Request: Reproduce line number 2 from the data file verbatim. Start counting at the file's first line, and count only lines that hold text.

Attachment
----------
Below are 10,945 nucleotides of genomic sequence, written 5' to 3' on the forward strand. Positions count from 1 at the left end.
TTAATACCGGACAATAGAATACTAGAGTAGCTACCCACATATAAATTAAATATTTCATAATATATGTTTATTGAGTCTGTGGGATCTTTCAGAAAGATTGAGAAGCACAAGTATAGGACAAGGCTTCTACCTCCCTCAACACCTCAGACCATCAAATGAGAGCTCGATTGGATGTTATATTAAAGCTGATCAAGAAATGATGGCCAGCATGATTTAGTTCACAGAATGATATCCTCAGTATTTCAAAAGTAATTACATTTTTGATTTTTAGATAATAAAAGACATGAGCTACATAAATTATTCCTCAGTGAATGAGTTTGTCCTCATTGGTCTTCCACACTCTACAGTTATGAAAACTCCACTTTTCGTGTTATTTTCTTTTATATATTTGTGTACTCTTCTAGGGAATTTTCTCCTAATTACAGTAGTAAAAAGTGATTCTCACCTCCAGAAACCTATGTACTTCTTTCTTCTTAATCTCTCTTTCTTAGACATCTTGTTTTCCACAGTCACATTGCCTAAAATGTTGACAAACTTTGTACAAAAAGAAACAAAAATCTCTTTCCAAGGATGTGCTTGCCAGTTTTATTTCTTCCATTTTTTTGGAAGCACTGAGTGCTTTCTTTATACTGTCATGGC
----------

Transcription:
TTAATACCGGACAATAGAATACTAGAGTAGCTACCCACATATAAATTAAATATTTCATAATATATGTTTATTGAGTCTGTGGGATCTTTCAGAAAGATTGAGAAGCACAAGTATAGGACAAGGCTTCTACCTCCCTCAACACCTCAGACCATCAAATGAGAGCTCGATTGGATGTTATATTAAAGCTGATCAAGAAATGATGGCCAGCATGATTTAGTTCACAGAATGATATCCTCAGTATTTCAAAAGTAATTACATTTTTGATTTTTAGATAATAAAAGACATGAGCTACATAAATTATTCCTCAGTGAATGAGTTTGTCCTCATTGGTCTTCCACACTCTACAGTTATGAAAACTCCACTTTTCGTGTTATTTTCTTTTATATATTTGTGTACTCTTCTAGGGAATTTTCTCCTAATTACAGTAGTAAAAAGTGATTCTCACCTCCAGAAACCTATGTACTTCTTTCTTCTTAATCTCTCTTTCTTAGACATCTTGTTTTCCACAGTCACATTGCCTAAAATGTTGACAAACTTTGTACAAAAAGAAACAAAAATCTCTTTCCAAGGATGTGCTTGCCAGTTTTATTTCTTCCATTTTTTTGGAAGCACTGAGTGCTTTCTTTATACTGTCATGGC